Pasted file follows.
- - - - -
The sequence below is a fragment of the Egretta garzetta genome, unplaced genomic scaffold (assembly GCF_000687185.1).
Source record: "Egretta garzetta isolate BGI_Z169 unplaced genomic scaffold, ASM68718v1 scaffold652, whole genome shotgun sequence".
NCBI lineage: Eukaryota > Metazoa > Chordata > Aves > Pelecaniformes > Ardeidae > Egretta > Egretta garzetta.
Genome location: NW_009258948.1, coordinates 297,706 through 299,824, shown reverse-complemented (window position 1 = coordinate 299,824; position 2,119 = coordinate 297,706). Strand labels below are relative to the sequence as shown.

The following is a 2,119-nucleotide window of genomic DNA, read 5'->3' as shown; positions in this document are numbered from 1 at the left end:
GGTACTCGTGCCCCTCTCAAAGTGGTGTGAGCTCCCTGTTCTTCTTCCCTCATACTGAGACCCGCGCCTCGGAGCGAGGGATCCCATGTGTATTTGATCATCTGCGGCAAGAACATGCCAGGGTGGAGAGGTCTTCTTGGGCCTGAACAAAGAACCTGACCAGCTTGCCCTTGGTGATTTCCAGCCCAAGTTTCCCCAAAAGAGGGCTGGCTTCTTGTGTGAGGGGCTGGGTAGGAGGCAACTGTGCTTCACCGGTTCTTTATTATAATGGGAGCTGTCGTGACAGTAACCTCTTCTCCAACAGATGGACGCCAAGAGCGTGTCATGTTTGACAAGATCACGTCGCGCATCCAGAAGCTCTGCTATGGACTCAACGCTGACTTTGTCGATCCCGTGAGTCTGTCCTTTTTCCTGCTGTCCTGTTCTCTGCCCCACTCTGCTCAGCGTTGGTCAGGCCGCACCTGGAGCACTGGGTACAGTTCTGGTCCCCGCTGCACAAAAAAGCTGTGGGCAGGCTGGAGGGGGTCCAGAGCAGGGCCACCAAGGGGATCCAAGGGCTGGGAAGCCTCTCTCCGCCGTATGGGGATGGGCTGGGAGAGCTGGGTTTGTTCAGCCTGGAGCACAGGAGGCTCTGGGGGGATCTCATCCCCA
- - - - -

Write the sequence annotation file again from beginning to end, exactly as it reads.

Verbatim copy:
The sequence below is a fragment of the Egretta garzetta genome, unplaced genomic scaffold (assembly GCF_000687185.1).
Source record: "Egretta garzetta isolate BGI_Z169 unplaced genomic scaffold, ASM68718v1 scaffold652, whole genome shotgun sequence".
NCBI lineage: Eukaryota > Metazoa > Chordata > Aves > Pelecaniformes > Ardeidae > Egretta > Egretta garzetta.
Genome location: NW_009258948.1, coordinates 297,706 through 299,824, shown reverse-complemented (window position 1 = coordinate 299,824; position 2,119 = coordinate 297,706). Strand labels below are relative to the sequence as shown.

The following is a 2,119-nucleotide window of genomic DNA, read 5'->3' as shown; positions in this document are numbered from 1 at the left end:
GGTACTCGTGCCCCTCTCAAAGTGGTGTGAGCTCCCTGTTCTTCTTCCCTCATACTGAGACCCGCGCCTCGGAGCGAGGGATCCCATGTGTATTTGATCATCTGCGGCAAGAACATGCCAGGGTGGAGAGGTCTTCTTGGGCCTGAACAAAGAACCTGACCAGCTTGCCCTTGGTGATTTCCAGCCCAAGTTTCCCCAAAAGAGGGCTGGCTTCTTGTGTGAGGGGCTGGGTAGGAGGCAACTGTGCTTCACCGGTTCTTTATTATAATGGGAGCTGTCGTGACAGTAACCTCTTCTCCAACAGATGGACGCCAAGAGCGTGTCATGTTTGACAAGATCACGTCGCGCATCCAGAAGCTCTGCTATGGACTCAACGCTGACTTTGTCGATCCCGTGAGTCTGTCCTTTTTCCTGCTGTCCTGTTCTCTGCCCCACTCTGCTCAGCGTTGGTCAGGCCGCACCTGGAGCACTGGGTACAGTTCTGGTCCCCGCTGCACAAAAAAGCTGTGGGCAGGCTGGAGGGGGTCCAGAGCAGGGCCACCAAGGGGATCCAAGGGCTGGGAAGCCTCTCTCCGCCGTATGGGGATGGGCTGGGAGAGCTGGGTTTGTTCAGCCTGGAGCACAGGAGGCTCTGGGGGGATCTCATCCCCA